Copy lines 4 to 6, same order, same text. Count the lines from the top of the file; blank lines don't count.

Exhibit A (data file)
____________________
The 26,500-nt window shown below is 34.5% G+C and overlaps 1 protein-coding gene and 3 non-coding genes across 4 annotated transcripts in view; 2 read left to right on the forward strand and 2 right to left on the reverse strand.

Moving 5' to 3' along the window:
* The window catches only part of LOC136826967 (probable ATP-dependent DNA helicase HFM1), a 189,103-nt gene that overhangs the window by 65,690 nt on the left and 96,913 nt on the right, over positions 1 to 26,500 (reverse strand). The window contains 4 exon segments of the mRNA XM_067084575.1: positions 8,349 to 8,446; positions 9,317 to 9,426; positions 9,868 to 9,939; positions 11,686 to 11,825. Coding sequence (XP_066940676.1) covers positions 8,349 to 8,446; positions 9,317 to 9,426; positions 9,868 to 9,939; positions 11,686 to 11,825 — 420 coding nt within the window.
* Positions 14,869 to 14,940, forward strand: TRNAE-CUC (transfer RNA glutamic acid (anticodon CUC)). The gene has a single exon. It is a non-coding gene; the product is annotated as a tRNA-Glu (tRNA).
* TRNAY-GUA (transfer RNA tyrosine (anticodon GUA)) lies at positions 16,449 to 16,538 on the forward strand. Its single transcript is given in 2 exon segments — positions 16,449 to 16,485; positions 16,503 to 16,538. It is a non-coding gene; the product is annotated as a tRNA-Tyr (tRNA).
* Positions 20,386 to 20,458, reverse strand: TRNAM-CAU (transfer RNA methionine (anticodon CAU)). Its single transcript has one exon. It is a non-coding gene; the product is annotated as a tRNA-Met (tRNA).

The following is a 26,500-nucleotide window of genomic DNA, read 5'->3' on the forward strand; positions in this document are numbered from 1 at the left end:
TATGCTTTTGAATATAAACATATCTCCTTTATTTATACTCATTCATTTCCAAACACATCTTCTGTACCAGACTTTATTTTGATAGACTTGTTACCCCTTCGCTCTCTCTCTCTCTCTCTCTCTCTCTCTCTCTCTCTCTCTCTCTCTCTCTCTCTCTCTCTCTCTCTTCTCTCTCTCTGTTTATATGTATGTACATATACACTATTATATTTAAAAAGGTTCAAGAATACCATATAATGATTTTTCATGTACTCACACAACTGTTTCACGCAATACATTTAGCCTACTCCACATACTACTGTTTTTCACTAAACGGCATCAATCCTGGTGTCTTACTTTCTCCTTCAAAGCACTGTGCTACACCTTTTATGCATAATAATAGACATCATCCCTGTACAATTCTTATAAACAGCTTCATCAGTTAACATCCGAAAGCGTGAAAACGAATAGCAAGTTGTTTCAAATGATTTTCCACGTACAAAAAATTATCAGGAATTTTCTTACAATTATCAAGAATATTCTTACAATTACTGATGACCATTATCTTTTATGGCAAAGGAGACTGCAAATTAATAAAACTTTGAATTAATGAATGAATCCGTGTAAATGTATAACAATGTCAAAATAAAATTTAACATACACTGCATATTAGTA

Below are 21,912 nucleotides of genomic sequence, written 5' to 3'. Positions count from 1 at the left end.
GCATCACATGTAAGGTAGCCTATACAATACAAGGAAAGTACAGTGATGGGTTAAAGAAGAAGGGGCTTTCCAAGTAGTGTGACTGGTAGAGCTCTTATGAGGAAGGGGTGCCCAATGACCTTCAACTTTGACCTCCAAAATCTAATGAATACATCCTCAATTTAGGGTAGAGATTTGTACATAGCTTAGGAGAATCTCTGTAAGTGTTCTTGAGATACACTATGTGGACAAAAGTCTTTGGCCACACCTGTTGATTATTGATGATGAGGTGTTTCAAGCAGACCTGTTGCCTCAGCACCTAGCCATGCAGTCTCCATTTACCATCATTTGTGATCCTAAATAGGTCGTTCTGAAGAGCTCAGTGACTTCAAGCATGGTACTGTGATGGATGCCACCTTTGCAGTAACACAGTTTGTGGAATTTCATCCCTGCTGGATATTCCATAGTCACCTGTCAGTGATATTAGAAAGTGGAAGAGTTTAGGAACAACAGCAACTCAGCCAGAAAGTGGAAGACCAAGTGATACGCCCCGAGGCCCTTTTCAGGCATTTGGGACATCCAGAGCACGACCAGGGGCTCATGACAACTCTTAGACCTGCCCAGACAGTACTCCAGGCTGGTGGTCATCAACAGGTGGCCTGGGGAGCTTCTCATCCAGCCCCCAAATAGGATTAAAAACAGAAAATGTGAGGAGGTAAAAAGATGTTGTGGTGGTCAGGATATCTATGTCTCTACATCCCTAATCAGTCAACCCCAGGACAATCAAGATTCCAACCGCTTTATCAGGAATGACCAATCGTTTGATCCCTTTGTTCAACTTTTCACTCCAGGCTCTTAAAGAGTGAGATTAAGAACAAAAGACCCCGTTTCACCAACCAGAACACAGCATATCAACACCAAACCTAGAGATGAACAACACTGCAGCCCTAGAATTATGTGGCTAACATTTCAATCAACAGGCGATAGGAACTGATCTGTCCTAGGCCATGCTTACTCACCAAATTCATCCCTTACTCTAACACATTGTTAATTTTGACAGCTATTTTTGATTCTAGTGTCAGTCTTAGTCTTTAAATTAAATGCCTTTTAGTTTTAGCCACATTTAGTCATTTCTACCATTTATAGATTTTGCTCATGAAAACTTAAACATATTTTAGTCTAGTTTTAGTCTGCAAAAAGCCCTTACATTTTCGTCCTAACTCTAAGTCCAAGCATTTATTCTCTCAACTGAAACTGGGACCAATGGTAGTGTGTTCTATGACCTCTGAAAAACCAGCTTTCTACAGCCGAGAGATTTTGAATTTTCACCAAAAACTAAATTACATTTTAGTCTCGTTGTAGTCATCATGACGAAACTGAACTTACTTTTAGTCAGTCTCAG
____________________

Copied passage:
* Positions 14,869 to 14,940, forward strand: TRNAE-CUC (transfer RNA glutamic acid (anticodon CUC)). The gene has a single exon. It is a non-coding gene; the product is annotated as a tRNA-Glu (tRNA).
* TRNAY-GUA (transfer RNA tyrosine (anticodon GUA)) lies at positions 16,449 to 16,538 on the forward strand. Its single transcript is given in 2 exon segments — positions 16,449 to 16,485; positions 16,503 to 16,538. It is a non-coding gene; the product is annotated as a tRNA-Tyr (tRNA).
* Positions 20,386 to 20,458, reverse strand: TRNAM-CAU (transfer RNA methionine (anticodon CAU)). Its single transcript has one exon. It is a non-coding gene; the product is annotated as a tRNA-Met (tRNA).